Question about fstream operator >> and <<

Discussion in 'C++' started by neowillis@gmail.com, Mar 30, 2007.

  1. Guest

    code:

    #include <iostream>
    #include <fstream>
    #include <string>

    using namespace std;

    int main()
    {
    fstream iofile;
    string ss;

    iofile.open("a.txt", fstream::in | fstream::eek:ut);

    iofile.seekg(ios::beg);
    iofile >> ss;
    cout << ss << endl;

    iofile.seekp(ios.beg);
    iofile << "abcdefg" << endl;
    iofile << flush;

    iofile.close();

    return 0;
    }

    Writing to the file is failed, why?
    I swapped the position of the reading and writing operations, writing
    is succeeded.
     
    , Mar 30, 2007
    #1
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  2. Bo Persson Guest

    wrote:
    :: code:
    ::
    :: #include <iostream>
    :: #include <fstream>
    :: #include <string>
    ::
    :: using namespace std;
    ::
    :: int main()
    :: {
    :: fstream iofile;
    :: string ss;
    ::
    :: iofile.open("a.txt", fstream::in | fstream::eek:ut);
    ::
    :: iofile.seekg(ios::beg);
    :: iofile >> ss;
    :: cout << ss << endl;
    ::
    :: iofile.seekp(ios.beg);
    :: iofile << "abcdefg" << endl;
    :: iofile << flush;
    ::
    :: iofile.close();
    ::
    :: return 0;
    :: }
    ::
    :: Writing to the file is failed, why?
    :: I swapped the position of the reading and writing operations, writing
    :: is succeeded.

    How much text do you have in the file to start with? If your input reaches
    end-of-file, that condition will stick until you do an iofile.clear().


    Bo Persson
     
    Bo Persson, Mar 31, 2007
    #2
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  3. BobR Guest

    <> wrote in message ...
    > code:
    >
    > #include <iostream>
    > #include <fstream>
    > #include <string>
    > using namespace std;
    > int main(){
    > fstream iofile;
    > std::string ss;
    > iofile.open("a.txt", fstream::in | fstream::eek:ut);
    > iofile.seekg(ios::beg);
    > iofile >> ss;
    > cout << ss << endl;
    > iofile.seekp(ios.beg);
    > iofile << "abcdefg" << endl;
    > iofile << flush;
    > iofile.close();
    > return 0;
    > }
    >
    > Writing to the file is failed, why?
    > I swapped the position of the reading and writing operations, writing
    > is succeeded.


    How do you know it failed?

    #include <iostream>
    #include <fstream>
    #include <string>
    int main(){
    using std::cout; // for NG post
    using std::cerr; // for NG post
    { // scope1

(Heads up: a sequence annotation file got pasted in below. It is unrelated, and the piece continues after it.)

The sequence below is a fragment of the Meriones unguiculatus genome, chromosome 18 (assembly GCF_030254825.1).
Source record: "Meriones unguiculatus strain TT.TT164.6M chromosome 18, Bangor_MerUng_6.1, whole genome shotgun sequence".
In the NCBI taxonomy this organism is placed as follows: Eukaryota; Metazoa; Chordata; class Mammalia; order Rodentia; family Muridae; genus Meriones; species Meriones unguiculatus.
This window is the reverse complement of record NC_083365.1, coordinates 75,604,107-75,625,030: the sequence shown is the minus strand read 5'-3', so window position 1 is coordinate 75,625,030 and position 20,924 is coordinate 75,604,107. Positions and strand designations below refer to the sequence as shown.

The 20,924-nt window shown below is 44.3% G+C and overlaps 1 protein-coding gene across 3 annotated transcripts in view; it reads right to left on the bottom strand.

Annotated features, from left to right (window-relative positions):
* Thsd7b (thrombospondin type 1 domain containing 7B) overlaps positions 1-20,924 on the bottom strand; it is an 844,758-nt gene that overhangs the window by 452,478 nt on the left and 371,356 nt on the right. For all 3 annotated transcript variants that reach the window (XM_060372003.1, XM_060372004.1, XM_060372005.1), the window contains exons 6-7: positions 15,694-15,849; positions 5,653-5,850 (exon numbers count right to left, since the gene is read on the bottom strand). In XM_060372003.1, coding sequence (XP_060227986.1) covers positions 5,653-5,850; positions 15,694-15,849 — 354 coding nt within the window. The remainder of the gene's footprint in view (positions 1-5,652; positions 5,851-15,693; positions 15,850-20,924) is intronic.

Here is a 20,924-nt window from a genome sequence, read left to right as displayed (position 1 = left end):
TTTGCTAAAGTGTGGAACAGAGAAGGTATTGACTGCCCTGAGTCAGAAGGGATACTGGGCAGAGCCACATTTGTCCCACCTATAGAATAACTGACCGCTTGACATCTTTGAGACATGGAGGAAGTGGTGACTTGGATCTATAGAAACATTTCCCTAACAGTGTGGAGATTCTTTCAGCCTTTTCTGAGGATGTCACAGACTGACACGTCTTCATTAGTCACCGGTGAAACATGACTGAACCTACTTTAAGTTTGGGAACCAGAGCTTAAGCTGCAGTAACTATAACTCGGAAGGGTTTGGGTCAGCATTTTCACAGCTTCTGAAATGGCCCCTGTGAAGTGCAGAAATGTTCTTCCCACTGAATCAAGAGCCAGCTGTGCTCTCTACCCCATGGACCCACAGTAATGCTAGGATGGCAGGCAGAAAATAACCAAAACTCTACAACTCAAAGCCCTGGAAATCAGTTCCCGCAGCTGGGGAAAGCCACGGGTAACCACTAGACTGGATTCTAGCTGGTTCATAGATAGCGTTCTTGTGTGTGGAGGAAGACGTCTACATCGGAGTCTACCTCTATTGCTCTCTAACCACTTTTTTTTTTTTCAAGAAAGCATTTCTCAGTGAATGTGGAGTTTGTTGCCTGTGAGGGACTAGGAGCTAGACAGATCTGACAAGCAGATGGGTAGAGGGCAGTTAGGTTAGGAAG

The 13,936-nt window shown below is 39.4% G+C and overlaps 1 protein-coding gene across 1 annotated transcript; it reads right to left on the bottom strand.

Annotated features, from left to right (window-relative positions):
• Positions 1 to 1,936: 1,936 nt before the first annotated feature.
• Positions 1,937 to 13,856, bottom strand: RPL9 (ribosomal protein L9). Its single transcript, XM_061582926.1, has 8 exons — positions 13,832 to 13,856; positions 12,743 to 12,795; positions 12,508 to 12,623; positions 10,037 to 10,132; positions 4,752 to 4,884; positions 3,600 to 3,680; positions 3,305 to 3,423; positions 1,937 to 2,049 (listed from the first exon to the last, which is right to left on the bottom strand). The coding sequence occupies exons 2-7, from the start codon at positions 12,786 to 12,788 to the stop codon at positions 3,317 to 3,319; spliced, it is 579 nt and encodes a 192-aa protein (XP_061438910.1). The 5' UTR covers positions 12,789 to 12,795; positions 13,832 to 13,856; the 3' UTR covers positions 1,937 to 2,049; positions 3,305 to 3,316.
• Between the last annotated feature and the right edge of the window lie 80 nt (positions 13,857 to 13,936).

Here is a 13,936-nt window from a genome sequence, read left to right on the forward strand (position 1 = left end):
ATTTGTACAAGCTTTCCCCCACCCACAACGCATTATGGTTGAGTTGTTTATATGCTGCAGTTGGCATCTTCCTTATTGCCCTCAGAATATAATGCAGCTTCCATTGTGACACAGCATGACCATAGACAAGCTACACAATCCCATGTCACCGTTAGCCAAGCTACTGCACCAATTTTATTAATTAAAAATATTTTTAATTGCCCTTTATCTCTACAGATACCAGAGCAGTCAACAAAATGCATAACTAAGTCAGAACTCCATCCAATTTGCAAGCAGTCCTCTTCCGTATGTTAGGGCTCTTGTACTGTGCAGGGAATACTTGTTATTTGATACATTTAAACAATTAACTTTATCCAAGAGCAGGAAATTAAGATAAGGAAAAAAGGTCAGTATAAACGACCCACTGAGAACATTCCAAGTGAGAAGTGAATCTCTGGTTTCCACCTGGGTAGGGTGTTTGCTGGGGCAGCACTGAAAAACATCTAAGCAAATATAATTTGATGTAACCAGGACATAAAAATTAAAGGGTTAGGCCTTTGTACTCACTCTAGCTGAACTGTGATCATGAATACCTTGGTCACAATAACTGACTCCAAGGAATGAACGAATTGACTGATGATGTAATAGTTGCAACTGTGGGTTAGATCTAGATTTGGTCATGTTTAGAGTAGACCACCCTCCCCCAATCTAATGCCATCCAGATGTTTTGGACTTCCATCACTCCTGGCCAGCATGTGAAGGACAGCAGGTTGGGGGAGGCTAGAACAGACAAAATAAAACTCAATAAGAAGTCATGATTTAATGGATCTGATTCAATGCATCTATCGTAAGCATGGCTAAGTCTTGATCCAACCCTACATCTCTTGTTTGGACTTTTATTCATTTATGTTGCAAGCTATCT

std::eek:fstream iofile( "a.txt" ); // create file
    if( not iofile.is_open() ){
    cerr<<"\n fstream FAILED 0"<<std::endl;
    exit( EXIT_FAILURE );
    }
    iofile.close();
    } // scope1

    std::fstream iofile( "a.txt" ); // std::ios_base::in|std::ios_base::eek:ut
    if( not iofile.is_open() ){
    cerr<<"\n fstream FAILED 1"<<std::endl;
    exit( EXIT_FAILURE );
    }
    iofile << "abcdefg" <<std::endl;
    if( not iofile ){
    cerr<<"\n fstream FAILED 2"<<std::endl;
    exit( EXIT_FAILURE );
    }

    iofile.seekg( 0, std::ios::beg );
    string ss;
    iofile >> ss;
    if( not iofile.good() ){ // another way
    cerr<<"\n fstream FAILED 3"<<std::endl;
    exit( EXIT_FAILURE );
    }
    cout << ss << std::endl;

    iofile.close();
    return 0; // EXIT_SUCCESS
    } // main() end

    // output: abcdefg


    Experts: Never ever tell someone they don't need to use .close() on a file
    because it is going out-of-scope!! In testing the above (in my TestBench
    program), I had it write "abcdefg" to another file which was in it's own
    scope, inside it's own (class) method, inside a class which was locally
    instantiated in it's own scope, and (file) named differently! Yeah, there
    are some weird circumstances involved (MinGW(GCC3.3.1), wxWidgets 2.8.0,
    many streams open, win98se), BUT, it did happen! Just be warned.
    I'll report back here if I find how/why it happened (*all* my .rdbuf() tests
    were commented-out, no low-level stuff active). Very strange!

    --
    Bob R
    POVrookie
     
    BobR, Mar 31, 2007
    #3
  4. BobR wrote:
    > [..]
    > Experts: Never ever tell someone they don't need to use .close() on a
    > file because it is going out-of-scope!! [..]


    So, should I first define a default-constructed fstream and only then
    ..open() it?

    And in case the implementation I have is buggy, should I also work